What is Manual? Now that you have an idea of what Tv and Av do, it will be easier to explain manual mode. When you are in Tv, you are saying to the camera “ok I’ll select the shutter speed but I want you to select the aperture.” When you are in Av, you are saying to the camera “I’ll select the aperture but I want you to select the shutter speed.” In full manual mode, you select all the settings… aperture AND shutter speed. This mode can be a bit overwhelming at first but I promise you if you get used to this mode, you’ll never go back to those pre-programmed modes and your pictures will turn out so much better. If you want full control of your camera, this is the mode you want to be in. Tv and Av are great modes and will give you better results than any of the pre-programmed modes, but sometimes you need an excessive amount of light or need a faster shutter speed than the camera will pick for you. When defining your settings within manual mode, here’s your cheat sheet:
Av: lower number = more light coming into the camera. Higher number = less light coming into camera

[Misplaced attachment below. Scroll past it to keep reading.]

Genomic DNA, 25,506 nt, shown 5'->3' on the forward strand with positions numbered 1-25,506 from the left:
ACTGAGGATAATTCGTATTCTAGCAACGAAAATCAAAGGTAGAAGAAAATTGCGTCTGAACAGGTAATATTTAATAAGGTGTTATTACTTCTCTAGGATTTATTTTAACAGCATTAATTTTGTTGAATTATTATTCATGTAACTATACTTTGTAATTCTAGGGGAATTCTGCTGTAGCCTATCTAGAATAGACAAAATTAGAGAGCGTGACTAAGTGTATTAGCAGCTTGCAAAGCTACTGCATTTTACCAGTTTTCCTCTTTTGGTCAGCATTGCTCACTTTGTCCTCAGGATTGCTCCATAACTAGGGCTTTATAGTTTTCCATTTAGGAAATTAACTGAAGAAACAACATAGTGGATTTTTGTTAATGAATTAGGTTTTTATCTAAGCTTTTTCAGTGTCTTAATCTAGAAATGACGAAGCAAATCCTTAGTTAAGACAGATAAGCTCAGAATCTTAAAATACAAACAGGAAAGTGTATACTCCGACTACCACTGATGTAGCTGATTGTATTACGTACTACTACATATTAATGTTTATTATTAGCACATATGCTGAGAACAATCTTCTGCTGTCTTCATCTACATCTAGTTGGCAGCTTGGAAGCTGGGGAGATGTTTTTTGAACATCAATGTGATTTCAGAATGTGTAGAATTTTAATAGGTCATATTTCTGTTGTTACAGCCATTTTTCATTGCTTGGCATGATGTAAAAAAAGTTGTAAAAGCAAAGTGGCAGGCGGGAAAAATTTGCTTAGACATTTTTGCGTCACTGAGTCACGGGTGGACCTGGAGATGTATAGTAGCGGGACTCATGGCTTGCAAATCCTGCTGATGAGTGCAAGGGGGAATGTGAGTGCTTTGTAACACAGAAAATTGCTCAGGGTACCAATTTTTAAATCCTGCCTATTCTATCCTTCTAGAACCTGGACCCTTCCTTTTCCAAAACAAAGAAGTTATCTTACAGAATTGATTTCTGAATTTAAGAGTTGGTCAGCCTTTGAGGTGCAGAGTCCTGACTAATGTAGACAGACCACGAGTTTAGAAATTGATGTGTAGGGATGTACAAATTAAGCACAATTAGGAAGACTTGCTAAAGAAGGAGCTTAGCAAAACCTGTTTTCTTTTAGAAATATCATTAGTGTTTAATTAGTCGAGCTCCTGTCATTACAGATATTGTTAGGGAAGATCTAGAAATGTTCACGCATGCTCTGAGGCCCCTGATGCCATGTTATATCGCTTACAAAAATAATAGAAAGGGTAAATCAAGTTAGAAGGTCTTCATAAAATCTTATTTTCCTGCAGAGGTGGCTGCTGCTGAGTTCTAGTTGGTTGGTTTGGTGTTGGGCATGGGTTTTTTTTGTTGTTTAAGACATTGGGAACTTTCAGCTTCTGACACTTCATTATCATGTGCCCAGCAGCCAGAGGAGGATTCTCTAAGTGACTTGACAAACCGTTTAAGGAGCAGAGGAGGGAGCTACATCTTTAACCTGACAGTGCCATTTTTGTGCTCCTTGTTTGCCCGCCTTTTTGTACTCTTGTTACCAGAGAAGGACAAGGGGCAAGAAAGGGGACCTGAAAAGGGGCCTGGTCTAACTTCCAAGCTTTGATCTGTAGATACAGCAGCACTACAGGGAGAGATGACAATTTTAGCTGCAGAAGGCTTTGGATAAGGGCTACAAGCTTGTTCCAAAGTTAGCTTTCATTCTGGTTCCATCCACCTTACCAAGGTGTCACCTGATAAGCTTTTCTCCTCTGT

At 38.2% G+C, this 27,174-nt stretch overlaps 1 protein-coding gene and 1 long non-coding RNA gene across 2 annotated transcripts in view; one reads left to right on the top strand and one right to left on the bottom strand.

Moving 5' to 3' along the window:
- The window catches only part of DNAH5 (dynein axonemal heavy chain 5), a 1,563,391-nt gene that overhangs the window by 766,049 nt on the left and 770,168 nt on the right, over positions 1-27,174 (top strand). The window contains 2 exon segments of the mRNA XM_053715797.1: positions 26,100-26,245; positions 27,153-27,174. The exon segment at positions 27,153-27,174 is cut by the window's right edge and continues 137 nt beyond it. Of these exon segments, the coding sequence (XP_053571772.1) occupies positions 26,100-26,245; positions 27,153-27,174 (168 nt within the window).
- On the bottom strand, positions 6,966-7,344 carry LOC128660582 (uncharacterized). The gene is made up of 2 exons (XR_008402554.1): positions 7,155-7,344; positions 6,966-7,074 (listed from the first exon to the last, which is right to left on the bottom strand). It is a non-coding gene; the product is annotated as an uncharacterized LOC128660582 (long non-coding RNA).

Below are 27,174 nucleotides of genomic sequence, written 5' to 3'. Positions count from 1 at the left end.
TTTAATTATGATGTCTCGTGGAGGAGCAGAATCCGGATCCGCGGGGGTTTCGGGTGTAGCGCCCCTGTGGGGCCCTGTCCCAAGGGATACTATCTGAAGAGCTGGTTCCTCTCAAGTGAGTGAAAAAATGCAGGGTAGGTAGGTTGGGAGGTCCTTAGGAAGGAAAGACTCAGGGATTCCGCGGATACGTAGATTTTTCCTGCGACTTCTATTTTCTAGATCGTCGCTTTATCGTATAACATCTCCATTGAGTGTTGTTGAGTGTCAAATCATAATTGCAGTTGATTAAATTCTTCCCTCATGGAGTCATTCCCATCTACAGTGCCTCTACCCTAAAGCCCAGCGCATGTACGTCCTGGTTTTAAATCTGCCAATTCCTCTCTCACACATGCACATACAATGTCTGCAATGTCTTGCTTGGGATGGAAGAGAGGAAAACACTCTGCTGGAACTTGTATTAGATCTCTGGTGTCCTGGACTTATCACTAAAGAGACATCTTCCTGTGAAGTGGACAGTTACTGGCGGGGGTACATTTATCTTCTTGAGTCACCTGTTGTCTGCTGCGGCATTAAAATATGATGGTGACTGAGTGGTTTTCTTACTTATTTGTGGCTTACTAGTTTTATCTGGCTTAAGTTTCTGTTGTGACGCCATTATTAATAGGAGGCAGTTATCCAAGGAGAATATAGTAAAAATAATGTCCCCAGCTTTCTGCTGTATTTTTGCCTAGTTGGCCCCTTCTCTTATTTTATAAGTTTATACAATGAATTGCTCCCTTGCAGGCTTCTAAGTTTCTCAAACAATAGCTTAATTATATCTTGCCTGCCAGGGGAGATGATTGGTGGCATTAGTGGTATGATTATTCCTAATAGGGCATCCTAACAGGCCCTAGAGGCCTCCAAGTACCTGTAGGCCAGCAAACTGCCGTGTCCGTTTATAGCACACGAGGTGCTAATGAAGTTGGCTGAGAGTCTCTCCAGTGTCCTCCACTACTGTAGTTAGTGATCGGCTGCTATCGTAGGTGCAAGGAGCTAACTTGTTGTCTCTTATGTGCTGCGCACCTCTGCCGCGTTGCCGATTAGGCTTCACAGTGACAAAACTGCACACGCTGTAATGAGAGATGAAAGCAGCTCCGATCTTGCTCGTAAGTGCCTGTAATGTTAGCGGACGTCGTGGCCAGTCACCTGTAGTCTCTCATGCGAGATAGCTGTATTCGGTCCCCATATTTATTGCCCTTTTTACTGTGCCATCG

Tv: the lower (slower) the shutter speed = more light coming into camera. the higher (faster) the shutter speed = less light coming into camera.
Try starting off in Av and Tv separately so you can get the hang of what each mode really does. Then as you get the hang of them, venture into the manual mode to apply both settings at one time.
Another main aspect of a camera that people often forget or don’t even know about is the ISO feature. On most camera’s an ISO level can go from 100 to 800 but on some DSLR’s the ISO feature can go up to 1600 or even 3000. Remember back in the days of loading film into your camera you had to buy 100 or 200 ISO film if you were going to be outside shooting pictures or 700 or 800 ISO film if you were going to be shooting in low light? Well now days with digital camera’s the ISO feature is included within the camera and all you have to do is adjust the ISO setting depending on your lighting conditions. 100-400 ISO should be used in outside-fair lighting conditions. 400-800 should be used when you’re shooting inside. The only downside to the ISO feature is, the higher the ISO you select the more noise and grain your picture will have.
Hopefully these four basic photography skills will help you along your way to becoming a pretty good hobbyist photographer. After you get these down pat, then you can venture into the world of white balance, telephoto lenses, and manual exposure times… haha… I know I’ve already made your brain spin too much today. But let’s get the basics down first. Hopefully my rookie terminology helped you understand a little bit more about photography. Your memories will thank you for reading this blog.